Cue the trumpets! I hope you are excited and hopefully not too hungry, as we are going on another culinary journey through the history of Europe without breaking the budget.
I can’t help but develop a sense of respect for importance of bread in the Italian diet especially during poverty stricken period of the 19th century. Panada, a form of bread soup composed of bread boiled in water or other liquids was an inexpensive dish that utilised bread as its centrepiece. It was a vital form of sustenance regional to the north-east of Italy frequently prepared for the elderly and ill.
The simplicity and versatility of Panada stood out for me; cooking the bread through boiling it in liquids not only changes its texture but also may result in a sweeter flavour through breaking down it’s sugars. This allowed Panada to be served as a either sweet or savoury dish which was evident through the influence of Italian cuisine in other areas of the world.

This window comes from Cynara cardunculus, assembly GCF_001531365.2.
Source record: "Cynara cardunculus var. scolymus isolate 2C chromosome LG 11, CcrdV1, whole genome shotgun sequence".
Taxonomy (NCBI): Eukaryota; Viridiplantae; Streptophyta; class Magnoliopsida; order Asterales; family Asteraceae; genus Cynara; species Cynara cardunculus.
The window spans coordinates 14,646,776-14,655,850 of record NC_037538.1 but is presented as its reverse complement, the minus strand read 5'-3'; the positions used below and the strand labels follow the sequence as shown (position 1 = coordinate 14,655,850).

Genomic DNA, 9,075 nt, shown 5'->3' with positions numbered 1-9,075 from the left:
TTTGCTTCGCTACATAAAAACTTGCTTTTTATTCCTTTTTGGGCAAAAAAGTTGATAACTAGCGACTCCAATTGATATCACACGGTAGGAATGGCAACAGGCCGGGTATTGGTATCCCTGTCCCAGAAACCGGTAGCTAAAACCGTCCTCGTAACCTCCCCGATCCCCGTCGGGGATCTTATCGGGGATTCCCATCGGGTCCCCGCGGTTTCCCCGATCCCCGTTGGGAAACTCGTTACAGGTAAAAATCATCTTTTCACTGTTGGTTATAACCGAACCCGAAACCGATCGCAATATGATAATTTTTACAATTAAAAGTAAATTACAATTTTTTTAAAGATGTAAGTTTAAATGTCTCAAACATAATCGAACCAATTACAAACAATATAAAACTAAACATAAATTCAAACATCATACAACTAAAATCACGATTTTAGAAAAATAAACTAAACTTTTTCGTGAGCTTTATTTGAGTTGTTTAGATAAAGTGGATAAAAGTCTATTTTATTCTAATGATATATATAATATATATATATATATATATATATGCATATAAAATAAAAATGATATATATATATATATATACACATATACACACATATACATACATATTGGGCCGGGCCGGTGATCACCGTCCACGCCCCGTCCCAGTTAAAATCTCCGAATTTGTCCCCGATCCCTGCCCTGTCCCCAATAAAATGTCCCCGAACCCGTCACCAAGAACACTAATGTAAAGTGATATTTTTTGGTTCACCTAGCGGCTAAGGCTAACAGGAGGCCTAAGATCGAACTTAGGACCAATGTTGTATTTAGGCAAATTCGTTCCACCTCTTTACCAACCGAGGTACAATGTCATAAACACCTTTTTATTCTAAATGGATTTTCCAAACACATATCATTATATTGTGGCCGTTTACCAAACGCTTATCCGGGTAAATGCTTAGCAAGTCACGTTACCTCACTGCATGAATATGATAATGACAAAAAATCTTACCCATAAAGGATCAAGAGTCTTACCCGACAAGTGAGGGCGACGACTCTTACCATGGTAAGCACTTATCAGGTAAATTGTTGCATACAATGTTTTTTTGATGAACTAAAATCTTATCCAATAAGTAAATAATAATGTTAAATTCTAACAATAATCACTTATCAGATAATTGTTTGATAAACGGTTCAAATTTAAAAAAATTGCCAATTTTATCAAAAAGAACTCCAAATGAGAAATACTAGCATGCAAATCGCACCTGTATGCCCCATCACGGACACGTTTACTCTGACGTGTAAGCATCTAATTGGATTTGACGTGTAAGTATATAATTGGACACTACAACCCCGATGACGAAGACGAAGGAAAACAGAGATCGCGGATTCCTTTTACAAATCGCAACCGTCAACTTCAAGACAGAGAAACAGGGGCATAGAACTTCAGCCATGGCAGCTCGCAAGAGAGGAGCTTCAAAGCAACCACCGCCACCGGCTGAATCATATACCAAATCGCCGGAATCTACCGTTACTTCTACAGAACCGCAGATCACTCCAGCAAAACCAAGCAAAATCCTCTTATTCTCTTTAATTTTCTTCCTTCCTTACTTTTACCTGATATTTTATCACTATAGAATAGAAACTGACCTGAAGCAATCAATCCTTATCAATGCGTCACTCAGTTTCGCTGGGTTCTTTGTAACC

French cuisine enriches Panada through the addition of butter, milk, cream or egg yolks whereas in British cuisine, the dish is flavoured with regional ingredients such as nutmeg and Zante currants (traditionally used in British deserts such as Christmas cake and pudding).
This dish in particular, exemplifies the meagre food habits as described in Heltosky’s article. Panada was in part due to Italy’s unevenly developed economy of the late 19th century. The primary ingredients of bread and water demonstrates how an inadequate died was a fact of life for much of the Italian population of the time.
The dish also demonstrates the regional diversity of starches consumed through-out Italy with bread and rice being more commonly consumed in the North as opposed to pasta and polenta consumed in the southern regions.